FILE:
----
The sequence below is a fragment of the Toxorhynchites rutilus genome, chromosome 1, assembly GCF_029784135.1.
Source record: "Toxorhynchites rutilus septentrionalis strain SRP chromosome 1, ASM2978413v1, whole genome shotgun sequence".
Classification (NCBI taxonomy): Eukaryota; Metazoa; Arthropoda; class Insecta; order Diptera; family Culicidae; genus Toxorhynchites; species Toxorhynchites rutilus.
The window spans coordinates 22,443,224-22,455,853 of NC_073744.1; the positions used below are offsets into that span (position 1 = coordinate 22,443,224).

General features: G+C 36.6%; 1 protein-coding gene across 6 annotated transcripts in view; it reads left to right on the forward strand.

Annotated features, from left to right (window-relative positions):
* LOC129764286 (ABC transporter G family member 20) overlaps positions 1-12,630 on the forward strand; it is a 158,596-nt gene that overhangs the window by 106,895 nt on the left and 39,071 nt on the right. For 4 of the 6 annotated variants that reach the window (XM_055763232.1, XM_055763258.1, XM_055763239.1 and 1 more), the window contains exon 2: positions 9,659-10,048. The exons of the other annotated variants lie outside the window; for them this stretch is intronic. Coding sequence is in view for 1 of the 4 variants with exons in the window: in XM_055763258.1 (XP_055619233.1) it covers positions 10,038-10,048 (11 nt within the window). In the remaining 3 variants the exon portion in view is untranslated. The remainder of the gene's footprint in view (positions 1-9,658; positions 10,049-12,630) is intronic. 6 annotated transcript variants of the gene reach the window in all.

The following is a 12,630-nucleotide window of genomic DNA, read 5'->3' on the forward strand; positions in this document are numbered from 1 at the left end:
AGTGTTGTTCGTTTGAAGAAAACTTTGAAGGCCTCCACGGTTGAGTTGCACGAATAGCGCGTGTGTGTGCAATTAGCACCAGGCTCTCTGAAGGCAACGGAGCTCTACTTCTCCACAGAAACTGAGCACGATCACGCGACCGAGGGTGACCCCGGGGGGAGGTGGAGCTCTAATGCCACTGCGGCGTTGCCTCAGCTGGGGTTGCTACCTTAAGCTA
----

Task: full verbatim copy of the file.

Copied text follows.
The sequence below is a fragment of the Toxorhynchites rutilus genome, chromosome 1, assembly GCF_029784135.1.
Source record: "Toxorhynchites rutilus septentrionalis strain SRP chromosome 1, ASM2978413v1, whole genome shotgun sequence".
Classification (NCBI taxonomy): Eukaryota; Metazoa; Arthropoda; class Insecta; order Diptera; family Culicidae; genus Toxorhynchites; species Toxorhynchites rutilus.
The window spans coordinates 22,443,224-22,455,853 of NC_073744.1; the positions used below are offsets into that span (position 1 = coordinate 22,443,224).

General features: G+C 36.6%; 1 protein-coding gene across 6 annotated transcripts in view; it reads left to right on the forward strand.

Annotated features, from left to right (window-relative positions):
* LOC129764286 (ABC transporter G family member 20) overlaps positions 1-12,630 on the forward strand; it is a 158,596-nt gene that overhangs the window by 106,895 nt on the left and 39,071 nt on the right. For 4 of the 6 annotated variants that reach the window (XM_055763232.1, XM_055763258.1, XM_055763239.1 and 1 more), the window contains exon 2: positions 9,659-10,048. The exons of the other annotated variants lie outside the window; for them this stretch is intronic. Coding sequence is in view for 1 of the 4 variants with exons in the window: in XM_055763258.1 (XP_055619233.1) it covers positions 10,038-10,048 (11 nt within the window). In the remaining 3 variants the exon portion in view is untranslated. The remainder of the gene's footprint in view (positions 1-9,658; positions 10,049-12,630) is intronic. 6 annotated transcript variants of the gene reach the window in all.

The following is a 12,630-nucleotide window of genomic DNA, read 5'->3' on the forward strand; positions in this document are numbered from 1 at the left end:
AGTGTTGTTCGTTTGAAGAAAACTTTGAAGGCCTCCACGGTTGAGTTGCACGAATAGCGCGTGTGTGTGCAATTAGCACCAGGCTCTCTGAAGGCAACGGAGCTCTACTTCTCCACAGAAACTGAGCACGATCACGCGACCGAGGGTGACCCCGGGGGGAGGTGGAGCTCTAATGCCACTGCGGCGTTGCCTCAGCTGGGGTTGCTACCTTAAGCTA